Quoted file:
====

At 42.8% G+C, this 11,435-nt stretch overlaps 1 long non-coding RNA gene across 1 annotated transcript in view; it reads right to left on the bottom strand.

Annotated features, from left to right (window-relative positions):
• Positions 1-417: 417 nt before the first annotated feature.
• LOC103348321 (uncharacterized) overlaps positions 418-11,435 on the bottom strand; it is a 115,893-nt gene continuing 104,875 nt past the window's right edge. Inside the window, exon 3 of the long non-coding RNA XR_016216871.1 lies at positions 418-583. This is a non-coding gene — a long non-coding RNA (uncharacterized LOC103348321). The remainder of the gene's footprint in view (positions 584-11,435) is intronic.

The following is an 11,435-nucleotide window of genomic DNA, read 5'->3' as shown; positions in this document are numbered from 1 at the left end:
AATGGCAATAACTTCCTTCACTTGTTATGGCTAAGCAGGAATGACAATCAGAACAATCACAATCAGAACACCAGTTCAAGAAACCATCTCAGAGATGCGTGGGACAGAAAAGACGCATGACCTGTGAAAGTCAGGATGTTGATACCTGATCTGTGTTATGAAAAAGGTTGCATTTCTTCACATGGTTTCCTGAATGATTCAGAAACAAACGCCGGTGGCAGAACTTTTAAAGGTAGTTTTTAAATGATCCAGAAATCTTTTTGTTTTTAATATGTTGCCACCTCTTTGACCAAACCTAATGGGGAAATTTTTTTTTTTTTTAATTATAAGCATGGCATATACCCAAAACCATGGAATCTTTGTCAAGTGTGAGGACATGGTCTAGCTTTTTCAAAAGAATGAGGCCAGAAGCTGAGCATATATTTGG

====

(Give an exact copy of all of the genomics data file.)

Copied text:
At 42.8% G+C, this 11,435-nt stretch overlaps 1 long non-coding RNA gene across 1 annotated transcript in view; it reads right to left on the bottom strand.

Annotated features, from left to right (window-relative positions):
• Positions 1-417: 417 nt before the first annotated feature.
• LOC103348321 (uncharacterized) overlaps positions 418-11,435 on the bottom strand; it is a 115,893-nt gene continuing 104,875 nt past the window's right edge. Inside the window, exon 3 of the long non-coding RNA XR_016216871.1 lies at positions 418-583. This is a non-coding gene — a long non-coding RNA (uncharacterized LOC103348321). The remainder of the gene's footprint in view (positions 584-11,435) is intronic.

The following is an 11,435-nucleotide window of genomic DNA, read 5'->3' as shown; positions in this document are numbered from 1 at the left end:
AATGGCAATAACTTCCTTCACTTGTTATGGCTAAGCAGGAATGACAATCAGAACAATCACAATCAGAACACCAGTTCAAGAAACCATCTCAGAGATGCGTGGGACAGAAAAGACGCATGACCTGTGAAAGTCAGGATGTTGATACCTGATCTGTGTTATGAAAAAGGTTGCATTTCTTCACATGGTTTCCTGAATGATTCAGAAACAAACGCCGGTGGCAGAACTTTTAAAGGTAGTTTTTAAATGATCCAGAAATCTTTTTGTTTTTAATATGTTGCCACCTCTTTGACCAAACCTAATGGGGAAATTTTTTTTTTTTTTAATTATAAGCATGGCATATACCCAAAACCATGGAATCTTTGTCAAGTGTGAGGACATGGTCTAGCTTTTTCAAAAGAATGAGGCCAGAAGCTGAGCATATATTTGG